First: Eternal possession of every joy: God possesses all joys all at once and forever. Time gives a joy and then takes it away. But there can be no past joys, no nostalgia in God’s happiness because God possesses every joy eternally. By sharing in this power, we will have the ability to keep eternal possession of every joy that comes to us in heaven. Each new joy becomes permanent, continuous, enduring. No joy ever becomes a past event, no joy ever passes away in divinity. Will the first moment in heaven be with us forever? Will it continue in all its fresh pristine beauty, never to be lost? Is Mary enjoying her Assumption into heaven right now exactly as it happened nearly two thousand years ago? Is it hers forever? Just as God loses nothing, so, too, we will lose nothing when sharing in God’s nature. As each new happiness comes to us it will be added to the joys already possessed, and we will have an infinite future of new joys never to be exhausted. Human nature can’t do this, it even finds this burdensome because we are incapable of enjoying something like a movie and a banquet at the same time. But for God it would be a deprivation to have his joys one by one, or to have any of them become past events. He has them all forever. While his are infinite ours are unlimited. God has them all, we grow in our joys without limit. But we are alike in this: that none of the joys we experience is ever lost. If you travel to a distant cluster of galaxies and explore all their beauties, that adventure will never become a past event, it’s yours forever. When you enter heaven and experience reunion with someone you love, that meeting will continue without ever passing away. If you hear a rapturous symphony, or embrace a friend, these joys all stay with you as they are without any change caused by times’ tarnishing ticking. Eternity is the enduring and complete possession of every happiness that comes to us. Here is an example of how this can sometimes happen even in human nature.

Mozart: Wolfgang Amadeus Mozart writes about his compositions: “Provided I am not disturbed, the whole ensemble, even though it be long, stands almost complete and finished in my mind so that I can survey it like a fine picture or a beautiful statue at a glance. Nor do I hear in my imagination the parts successively, but I hear them, as it were, all at once. What a delight this is I cannot tell. … What has been thus produced I do not easily forget, and this is perhaps the best gift I have my Divine Maker to thank for” (Ben Alex, Best Regards, Recovering the Art of Soulful Letter Writing, p. 30-31).

Second: Presence to all of time: Another power unique to God’s divinity is his presence to all of time: past, present and future. In a book on relativity, Einstein described eternity as God’s presence to all of time all at once and forever. He used this image. Take a roll of movie film and cut each frame into a series of columns, so that the whole movie with all its individual frames looks like a large cube. One corner of the cube is the beginning of the movie, or the beginning of time. The opposite corner at the bottom is the end of the movie, or the end of time. Every frame within the cube has a past, the frame underneath it, and a future, the frame above it. But God is outside the cube, present to the whole cube all at once. For God the first frame is as present as the last frame. God does not foresee the future, God is present to it. All of time is present to God for eternity. He is as present to the creation of the universe right now, just as he is present to this moment of time we are in. Will we be able to be present to time as God is? Will we be able to watch the creation of the world? Why not? That’s what God can do. I want to see the big bang! I want to watch the mystery of the dinosaurs’ birth and extinction, and even watch my own life, all the good I have done, and all the bad.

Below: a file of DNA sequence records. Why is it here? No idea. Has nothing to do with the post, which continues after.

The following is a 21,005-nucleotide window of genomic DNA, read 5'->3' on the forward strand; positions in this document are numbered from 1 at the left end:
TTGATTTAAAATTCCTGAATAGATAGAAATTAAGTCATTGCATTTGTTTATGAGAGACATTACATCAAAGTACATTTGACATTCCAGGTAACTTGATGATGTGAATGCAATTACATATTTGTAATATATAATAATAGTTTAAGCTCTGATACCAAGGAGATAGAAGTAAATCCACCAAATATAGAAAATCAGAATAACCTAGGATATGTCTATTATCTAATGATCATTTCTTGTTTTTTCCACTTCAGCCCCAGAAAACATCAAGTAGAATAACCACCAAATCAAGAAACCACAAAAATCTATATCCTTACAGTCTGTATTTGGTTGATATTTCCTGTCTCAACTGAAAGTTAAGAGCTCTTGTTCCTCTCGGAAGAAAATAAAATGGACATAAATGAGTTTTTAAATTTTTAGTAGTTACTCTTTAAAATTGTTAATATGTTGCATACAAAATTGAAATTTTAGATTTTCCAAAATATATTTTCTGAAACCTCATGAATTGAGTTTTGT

One joy God can’t give: If we can do what God does, we can be present as he is to the way we lived, and find joy in all the moments when we lived in ways pleasing to God. The one joy God can’t give us in heaven are the times we sinned. We will have joy in seeing God’s forgiveness, but we will not have the joy of seeing that we served him well. In this way our sins on earth can diminish or limit the joy we will experience in heaven. Can you imagine the joy martyrs must experience when watching their own willingness to suffer and die rather than deny God? On the other hand, St. Peter can find no joy in his triple denial of Jesus, except the joy of being forgiven. I imagine that some of the foolish things we have done will make us shake our heads and laugh. Like the man who told his doctor that he wasn’t able to do all the things around the house that he used to do. When the examination was complete, he said, “Now, Doc, I can take it. Tell me in plain English what is wrong with me.” “Well, in plain English,” the doctor replied, “you’re just lazy.” “Okay,” said the man. “Now give me the medical term so I can tell my wife.” In heaven his earthly laziness won’t be pleasing to him.

Third: Creation: Another divine happiness is God’s power to create from nothing. That belongs to divinity. Will we be able to share in God’s ability to create things? We already share in the creation of new life by….